Saturday, April 19, 2014

A critique of Tonto Dikeh’s singles By Wale Odunsi

Published:

Tonto is advised by the writer to face her movie career

 

It is now glaring that most Nigerians who do well (or not) in their chosen field, find the music industry a convenient vacation chalet or an adventure forecourt to exhibit whatever is left of them.

Few months ago, news broke out that popular actress and renowned smoker, Tonto Dikeh, was in the studio working on her debut singles. She obviously wanted to join the “I’ve been singing since I was in my mother’s womb” bandwagon; the “I used to sing in the choir” opportunists.

The gist did not come as a surprise; quite a number of Nollywood stars have at one time or the other released songs, albeit frail attempts. They include Genevieve Nnaji, Omotola Jalade-Ekehinde, and Nkem Owoh (aka Osuofia).

Before I give my opinion on what is presently the most talked about subject in the Nigerian movie/music industry, may I outline two words which any aspiring artiste must be conversant with.

One is Music, defined as sounds produced by instruments or voices, arranged or played in order to create an effect. The other is Talent – simply described as the natural ability to do something well.

Regrettably, our dear Tonto who it appears does not have the slightest idea of the above ‘sine qua non’, decided (or was deceived) to record not just a song but two. For the love of God, must the whole world sing?

The much-awaited tracks, “Itz ova” and “High” are anything but good tunes. Don’t eat me yet. Lest I be accused of bias, have a look at two of the earliest commentaries I read after the songs was released.

An undergraduate said: “This is the biggest joke of the decade. When you point out this shameful mediocrity you are called a hater. Go ahead, keep up with the self-deceit.”

A more disappointed fan bellowed: “Ill advised; a mistake waiting to happen that has finally happened. Lord make her stop or I’ll smash my laptop now and burn it. That is not music, it sounded like an animal last cry before dying. Sweetie, face acting, you not even that good at it sef, but just face it please. For a new hobby, mix bleaching cream and save our ears. My parrot can sing better.”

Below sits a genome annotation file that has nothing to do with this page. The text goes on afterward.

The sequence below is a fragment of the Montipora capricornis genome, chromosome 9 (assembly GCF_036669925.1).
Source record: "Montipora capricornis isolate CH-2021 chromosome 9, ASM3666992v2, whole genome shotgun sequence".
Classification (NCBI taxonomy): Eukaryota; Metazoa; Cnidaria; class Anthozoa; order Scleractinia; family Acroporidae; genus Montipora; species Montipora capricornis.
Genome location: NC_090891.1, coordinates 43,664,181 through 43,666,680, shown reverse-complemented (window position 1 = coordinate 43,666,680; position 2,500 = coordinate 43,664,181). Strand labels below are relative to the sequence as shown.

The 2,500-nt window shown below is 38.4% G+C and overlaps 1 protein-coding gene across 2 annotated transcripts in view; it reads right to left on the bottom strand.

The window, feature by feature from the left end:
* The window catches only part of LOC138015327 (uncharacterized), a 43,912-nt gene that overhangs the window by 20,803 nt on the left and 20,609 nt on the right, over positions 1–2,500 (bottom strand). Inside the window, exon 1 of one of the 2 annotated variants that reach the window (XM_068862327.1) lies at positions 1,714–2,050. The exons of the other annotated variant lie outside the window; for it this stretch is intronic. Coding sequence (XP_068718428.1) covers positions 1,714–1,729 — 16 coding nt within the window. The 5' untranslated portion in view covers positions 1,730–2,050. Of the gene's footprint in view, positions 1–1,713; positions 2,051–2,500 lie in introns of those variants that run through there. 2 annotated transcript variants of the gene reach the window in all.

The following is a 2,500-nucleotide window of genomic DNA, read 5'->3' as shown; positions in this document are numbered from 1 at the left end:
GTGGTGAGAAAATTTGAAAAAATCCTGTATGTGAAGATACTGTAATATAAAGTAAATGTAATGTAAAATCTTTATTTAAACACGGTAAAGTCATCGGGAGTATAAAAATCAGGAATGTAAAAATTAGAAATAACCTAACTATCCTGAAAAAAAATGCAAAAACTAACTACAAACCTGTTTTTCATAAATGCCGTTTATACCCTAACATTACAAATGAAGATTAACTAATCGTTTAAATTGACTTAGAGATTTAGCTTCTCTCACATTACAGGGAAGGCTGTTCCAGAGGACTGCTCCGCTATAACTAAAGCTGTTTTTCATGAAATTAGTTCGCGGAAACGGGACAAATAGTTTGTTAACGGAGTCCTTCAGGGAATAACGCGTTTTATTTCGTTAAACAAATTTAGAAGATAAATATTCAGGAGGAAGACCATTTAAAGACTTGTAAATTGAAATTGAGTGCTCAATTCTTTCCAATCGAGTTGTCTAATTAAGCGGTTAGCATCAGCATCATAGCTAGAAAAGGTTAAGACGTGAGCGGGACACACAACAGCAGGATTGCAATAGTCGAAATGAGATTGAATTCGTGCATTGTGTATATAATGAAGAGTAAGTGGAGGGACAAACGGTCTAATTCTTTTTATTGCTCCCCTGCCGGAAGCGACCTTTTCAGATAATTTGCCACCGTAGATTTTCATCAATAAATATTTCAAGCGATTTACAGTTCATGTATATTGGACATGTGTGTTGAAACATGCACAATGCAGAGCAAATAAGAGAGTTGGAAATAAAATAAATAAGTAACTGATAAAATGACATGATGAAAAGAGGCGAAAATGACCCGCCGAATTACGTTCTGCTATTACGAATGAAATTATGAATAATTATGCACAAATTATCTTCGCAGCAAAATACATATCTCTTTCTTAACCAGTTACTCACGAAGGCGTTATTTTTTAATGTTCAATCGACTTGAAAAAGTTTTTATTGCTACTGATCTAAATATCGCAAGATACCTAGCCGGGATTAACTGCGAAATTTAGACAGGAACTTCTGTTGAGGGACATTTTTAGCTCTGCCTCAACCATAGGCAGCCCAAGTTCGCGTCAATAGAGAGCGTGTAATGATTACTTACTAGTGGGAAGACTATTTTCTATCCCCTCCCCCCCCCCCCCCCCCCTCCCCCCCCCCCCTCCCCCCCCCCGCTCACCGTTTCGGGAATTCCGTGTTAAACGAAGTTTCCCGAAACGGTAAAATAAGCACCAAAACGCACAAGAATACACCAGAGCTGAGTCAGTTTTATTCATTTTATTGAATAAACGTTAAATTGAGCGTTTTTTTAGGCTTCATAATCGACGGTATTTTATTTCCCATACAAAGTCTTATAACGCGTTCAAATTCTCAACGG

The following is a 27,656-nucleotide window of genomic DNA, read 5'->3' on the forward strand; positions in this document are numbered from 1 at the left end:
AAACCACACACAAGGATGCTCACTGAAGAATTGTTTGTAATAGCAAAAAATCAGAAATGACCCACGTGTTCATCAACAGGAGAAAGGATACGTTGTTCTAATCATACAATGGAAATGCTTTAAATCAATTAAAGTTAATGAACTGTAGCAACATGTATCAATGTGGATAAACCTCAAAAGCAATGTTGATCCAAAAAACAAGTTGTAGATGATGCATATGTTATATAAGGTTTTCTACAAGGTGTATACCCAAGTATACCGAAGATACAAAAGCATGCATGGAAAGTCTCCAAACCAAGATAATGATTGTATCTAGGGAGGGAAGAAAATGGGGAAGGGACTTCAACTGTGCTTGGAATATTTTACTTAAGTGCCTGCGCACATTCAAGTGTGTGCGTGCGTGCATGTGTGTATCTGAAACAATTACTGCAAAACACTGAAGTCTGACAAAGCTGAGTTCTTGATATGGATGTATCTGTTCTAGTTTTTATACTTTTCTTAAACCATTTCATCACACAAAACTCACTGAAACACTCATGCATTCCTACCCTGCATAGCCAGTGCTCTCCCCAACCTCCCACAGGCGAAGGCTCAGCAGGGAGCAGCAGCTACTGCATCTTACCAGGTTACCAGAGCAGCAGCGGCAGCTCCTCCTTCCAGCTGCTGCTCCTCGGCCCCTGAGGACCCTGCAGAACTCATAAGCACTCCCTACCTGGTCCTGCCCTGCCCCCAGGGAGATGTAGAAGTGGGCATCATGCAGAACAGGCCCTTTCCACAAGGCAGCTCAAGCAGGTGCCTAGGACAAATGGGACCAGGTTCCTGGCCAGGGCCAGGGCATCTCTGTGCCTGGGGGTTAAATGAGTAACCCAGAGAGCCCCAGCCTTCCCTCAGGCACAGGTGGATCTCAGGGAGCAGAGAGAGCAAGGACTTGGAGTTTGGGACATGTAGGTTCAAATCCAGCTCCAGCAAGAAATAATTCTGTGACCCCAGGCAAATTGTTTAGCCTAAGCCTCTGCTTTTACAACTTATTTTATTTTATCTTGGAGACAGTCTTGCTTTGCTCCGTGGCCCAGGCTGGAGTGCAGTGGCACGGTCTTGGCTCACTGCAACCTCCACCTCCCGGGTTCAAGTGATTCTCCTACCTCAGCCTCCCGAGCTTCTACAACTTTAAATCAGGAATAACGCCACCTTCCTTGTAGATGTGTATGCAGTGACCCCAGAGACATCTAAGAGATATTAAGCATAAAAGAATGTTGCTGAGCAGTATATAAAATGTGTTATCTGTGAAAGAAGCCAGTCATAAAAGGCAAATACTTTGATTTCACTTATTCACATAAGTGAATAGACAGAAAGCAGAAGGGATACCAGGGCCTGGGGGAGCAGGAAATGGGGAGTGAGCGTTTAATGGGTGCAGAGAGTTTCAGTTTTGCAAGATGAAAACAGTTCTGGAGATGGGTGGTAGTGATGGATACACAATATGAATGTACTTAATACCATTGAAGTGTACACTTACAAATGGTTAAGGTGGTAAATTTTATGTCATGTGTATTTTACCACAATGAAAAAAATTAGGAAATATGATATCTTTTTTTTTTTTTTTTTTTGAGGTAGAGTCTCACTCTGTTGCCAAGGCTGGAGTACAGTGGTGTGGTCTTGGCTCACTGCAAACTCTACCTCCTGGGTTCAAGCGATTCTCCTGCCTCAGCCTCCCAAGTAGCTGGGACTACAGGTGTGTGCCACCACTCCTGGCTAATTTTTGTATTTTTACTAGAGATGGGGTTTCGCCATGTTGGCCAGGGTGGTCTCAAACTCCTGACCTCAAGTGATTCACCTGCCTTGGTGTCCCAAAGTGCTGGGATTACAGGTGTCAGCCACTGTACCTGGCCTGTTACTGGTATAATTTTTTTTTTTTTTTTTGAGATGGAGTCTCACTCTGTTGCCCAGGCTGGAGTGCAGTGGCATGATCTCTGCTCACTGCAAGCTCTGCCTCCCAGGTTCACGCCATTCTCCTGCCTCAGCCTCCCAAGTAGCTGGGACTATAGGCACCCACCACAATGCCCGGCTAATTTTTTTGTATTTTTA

Interestingly, the comments were made by ladies who originally would have cheered her on.

Now to the verdict proper, I shall rate the songs according to four indicators listed below; each has a maximum score of 2.5 points, thus the total points possible is 10.

Voice Texture/Harmony: Without doubt, Tonto’s voice is awful and could not do the job alone. This is corroborated by the use of auto-tune in a (failed) bid to assist. Several Grammy award-winning artistes, world-acclaimed superstars all have trainers/coaches on vocals so I wonder why a newcomer like her did not engage one; she may have come out better. (Score: 0.5)

Lyrical Content: In the “High” track, the concept was for it to be energetic; a wild song for party/club rotation and DJ spins. She had an idea of what she wanted to put across but presented it poorly. She did what sounded like a real cough and then went on to confirm it was caused by the weed she took (perhaps before the studio session). “Itz Ova” was close to helping her out and would have been the saving grace. Snypa, the featured act’s Jamaican-style delivery lifted the song but Tonto’s lackluster lines kept relegating it. (Score: 1)

Sound Quality/Production: “High” mixing was not the best. At a point, the production sounded like a track in 1987 discography collection. The producer was confused on whether to do an upbeat tempo all the way or infuse widely-accepted electronica which I bet he had in mind. “Itz Ova” beat is purely ragga but certainly below what we expect in 2012! (Score: 1)

Audience Connection: Unfortunately for the actress, she has made more haters than fans by this debut display; the acceptance is generally low. Listeners surely expected more than what they got. In fact, rather than get through to them, Tonto blew the love – no connecting strip whatsoever. (Score: 0.5)

Altogether, my personal rating is 2 points; that’s one star over five.

The ubiquitous criticism her performance has attracted is enough to declare her musical career DOA (dead on arrival). In spite of this, let’s give her benefit of a doubt and hope she does better next time.

Meanwhile, I hope you guys have heard Stella Damascus too has released a new song. Did someone say “really?” Yes, I can confirm it is true; will listen up and do a review in the coming days.

wodunsi7@gmail.com

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